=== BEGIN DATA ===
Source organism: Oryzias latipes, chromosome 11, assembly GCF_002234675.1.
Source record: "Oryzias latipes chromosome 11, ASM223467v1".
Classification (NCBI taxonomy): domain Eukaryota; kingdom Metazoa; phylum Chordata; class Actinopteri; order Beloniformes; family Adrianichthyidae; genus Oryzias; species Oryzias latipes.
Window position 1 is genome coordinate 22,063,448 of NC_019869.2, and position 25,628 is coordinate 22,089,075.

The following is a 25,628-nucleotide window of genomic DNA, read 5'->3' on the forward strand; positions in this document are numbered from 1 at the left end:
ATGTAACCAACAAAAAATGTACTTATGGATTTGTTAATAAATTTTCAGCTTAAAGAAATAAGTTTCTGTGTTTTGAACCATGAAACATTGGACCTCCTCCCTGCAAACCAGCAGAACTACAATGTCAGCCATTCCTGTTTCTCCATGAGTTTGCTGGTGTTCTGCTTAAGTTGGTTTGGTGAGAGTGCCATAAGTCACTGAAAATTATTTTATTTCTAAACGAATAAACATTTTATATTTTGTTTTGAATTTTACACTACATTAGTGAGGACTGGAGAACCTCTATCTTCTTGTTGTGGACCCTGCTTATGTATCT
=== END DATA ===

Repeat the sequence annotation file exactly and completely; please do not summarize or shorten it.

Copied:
Source organism: Oryzias latipes, chromosome 11, assembly GCF_002234675.1.
Source record: "Oryzias latipes chromosome 11, ASM223467v1".
Classification (NCBI taxonomy): domain Eukaryota; kingdom Metazoa; phylum Chordata; class Actinopteri; order Beloniformes; family Adrianichthyidae; genus Oryzias; species Oryzias latipes.
Window position 1 is genome coordinate 22,063,448 of NC_019869.2, and position 25,628 is coordinate 22,089,075.

The following is a 25,628-nucleotide window of genomic DNA, read 5'->3' on the forward strand; positions in this document are numbered from 1 at the left end:
ATGTAACCAACAAAAAATGTACTTATGGATTTGTTAATAAATTTTCAGCTTAAAGAAATAAGTTTCTGTGTTTTGAACCATGAAACATTGGACCTCCTCCCTGCAAACCAGCAGAACTACAATGTCAGCCATTCCTGTTTCTCCATGAGTTTGCTGGTGTTCTGCTTAAGTTGGTTTGGTGAGAGTGCCATAAGTCACTGAAAATTATTTTATTTCTAAACGAATAAACATTTTATATTTTGTTTTGAATTTTACACTACATTAGTGAGGACTGGAGAACCTCTATCTTCTTGTTGTGGACCCTGCTTATGTATCT